Perfect electrical storm PDF Print E-mail
Saturday, 30 August 2014 06:01
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Coal shortage threatens to trip grid, SC adds to it

In power terms, it is the perfect storm. At a time when the Supreme Court has declared all coal blocks allotted since 1993 as illegal, and a decision on what to do with them is to be taken on Monday, the country’s electricity grids are precariously poised due to an acute shortage of coal, primarily from the main supplier Coal India Limited. So, unless something is done to immediately augment capacity, or to reduce demand, we could well have a situation like in July 2012 when the entire grid collapsed. As FE reported on Friday, both the northern and western regional load despatch centres have been sending out warnings to states asking them to draw less power. While a little over 14,000 MW of thermal capacity has been shut down due to lack of coal or technical glitches or payments not coming from cash-strapped SEBs, another 41,000 MW is in a super-critical phase, with under 3 days of coal stocks; around half the country’s thermal plants have under a week’s supply of coal. The severity of the situation differs from one state to another—Uttar Pradesh is facing a shortage equal to 70% of its peak demand—and has been aggravated by more demand from irrigation pumpsets due to a poor monsoon.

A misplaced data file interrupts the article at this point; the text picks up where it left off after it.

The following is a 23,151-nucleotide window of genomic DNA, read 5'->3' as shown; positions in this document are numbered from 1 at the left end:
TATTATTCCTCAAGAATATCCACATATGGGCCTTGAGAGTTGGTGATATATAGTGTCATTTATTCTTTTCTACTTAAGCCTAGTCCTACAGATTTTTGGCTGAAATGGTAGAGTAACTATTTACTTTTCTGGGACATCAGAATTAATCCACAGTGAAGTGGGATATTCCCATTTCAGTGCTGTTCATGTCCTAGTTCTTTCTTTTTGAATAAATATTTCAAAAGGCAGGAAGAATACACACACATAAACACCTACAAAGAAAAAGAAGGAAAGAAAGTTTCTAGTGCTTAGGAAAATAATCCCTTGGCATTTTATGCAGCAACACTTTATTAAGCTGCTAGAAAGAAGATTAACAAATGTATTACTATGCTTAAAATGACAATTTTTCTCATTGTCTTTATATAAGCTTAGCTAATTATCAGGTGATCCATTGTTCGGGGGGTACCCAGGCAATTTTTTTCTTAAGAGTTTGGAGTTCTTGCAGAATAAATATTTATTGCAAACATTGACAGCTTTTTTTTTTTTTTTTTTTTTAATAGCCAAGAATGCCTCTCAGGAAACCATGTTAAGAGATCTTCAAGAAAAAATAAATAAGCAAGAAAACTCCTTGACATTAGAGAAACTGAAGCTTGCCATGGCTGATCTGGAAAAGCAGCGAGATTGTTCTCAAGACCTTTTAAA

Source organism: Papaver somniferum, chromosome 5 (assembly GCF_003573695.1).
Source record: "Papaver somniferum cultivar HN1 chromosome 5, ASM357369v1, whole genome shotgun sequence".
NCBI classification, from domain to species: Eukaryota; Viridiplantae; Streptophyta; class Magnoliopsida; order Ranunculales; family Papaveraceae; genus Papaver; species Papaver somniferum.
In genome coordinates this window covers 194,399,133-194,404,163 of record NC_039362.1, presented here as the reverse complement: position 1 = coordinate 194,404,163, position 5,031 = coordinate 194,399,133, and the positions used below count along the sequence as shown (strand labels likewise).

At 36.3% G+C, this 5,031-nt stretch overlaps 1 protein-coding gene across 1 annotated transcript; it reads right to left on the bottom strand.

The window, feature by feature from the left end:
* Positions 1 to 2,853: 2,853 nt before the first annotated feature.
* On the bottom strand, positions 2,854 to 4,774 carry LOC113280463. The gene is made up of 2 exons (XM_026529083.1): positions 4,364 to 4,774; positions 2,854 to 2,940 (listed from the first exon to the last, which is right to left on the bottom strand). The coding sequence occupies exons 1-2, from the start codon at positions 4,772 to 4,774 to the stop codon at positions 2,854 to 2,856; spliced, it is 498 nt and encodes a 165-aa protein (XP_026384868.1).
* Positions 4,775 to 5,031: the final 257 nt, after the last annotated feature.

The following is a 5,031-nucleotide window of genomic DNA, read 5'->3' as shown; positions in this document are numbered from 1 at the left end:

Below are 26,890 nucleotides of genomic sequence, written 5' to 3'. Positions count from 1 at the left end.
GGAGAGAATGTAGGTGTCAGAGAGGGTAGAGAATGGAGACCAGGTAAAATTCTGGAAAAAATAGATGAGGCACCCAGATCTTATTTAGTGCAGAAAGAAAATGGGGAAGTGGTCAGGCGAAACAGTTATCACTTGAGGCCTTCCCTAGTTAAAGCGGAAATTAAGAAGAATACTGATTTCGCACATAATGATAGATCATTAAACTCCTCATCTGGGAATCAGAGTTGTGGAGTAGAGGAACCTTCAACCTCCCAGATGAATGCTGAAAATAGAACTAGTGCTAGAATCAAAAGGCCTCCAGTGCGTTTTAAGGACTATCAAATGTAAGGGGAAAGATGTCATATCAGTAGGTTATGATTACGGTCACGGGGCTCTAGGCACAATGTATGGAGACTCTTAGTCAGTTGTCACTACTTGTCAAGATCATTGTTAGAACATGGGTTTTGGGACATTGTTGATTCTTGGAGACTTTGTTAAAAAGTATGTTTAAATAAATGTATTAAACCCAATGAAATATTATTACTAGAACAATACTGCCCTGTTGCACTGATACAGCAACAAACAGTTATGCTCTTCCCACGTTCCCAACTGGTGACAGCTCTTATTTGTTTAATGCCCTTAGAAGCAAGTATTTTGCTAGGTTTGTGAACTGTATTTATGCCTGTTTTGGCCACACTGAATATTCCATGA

While power minister Piyush Goyal is right in blaming the UPA’s policies of not allowing mining capacity to be increased due to decisions like go/no-go and delaying of environment clearances, his immediate task is to deal with the problem at hand. While easing of environment clearances has taken place, and things are moving on getting critical railway lines built to clear coal from the pitheads, this is not going to bear fruit for a few years at least. Goyal would do well, in the interim, to get Coal India to import more coal and GAIL to import more gas. This means the government needs to, at the earliest, take a call on pooling coal prices as well as on pooling gas prices—an early decision on hiking prices of domestic natural gas, put on hold by the government for over 3 months now, will also have to be taken. Given that states that benefit from lower-priced coal from Coal India and gas under the APM will be loathe to pay a higher price, this means a process of negotiating with them, perhaps in return for cheaper power from the Centre’s quota. While the impact of this policy will be felt only after 4-5 years, the government just has to move on opening up the coal sector to commercial miners, including from overseas. That is how India’s oil/gas production has risen, and it is the only way coal production will rise.


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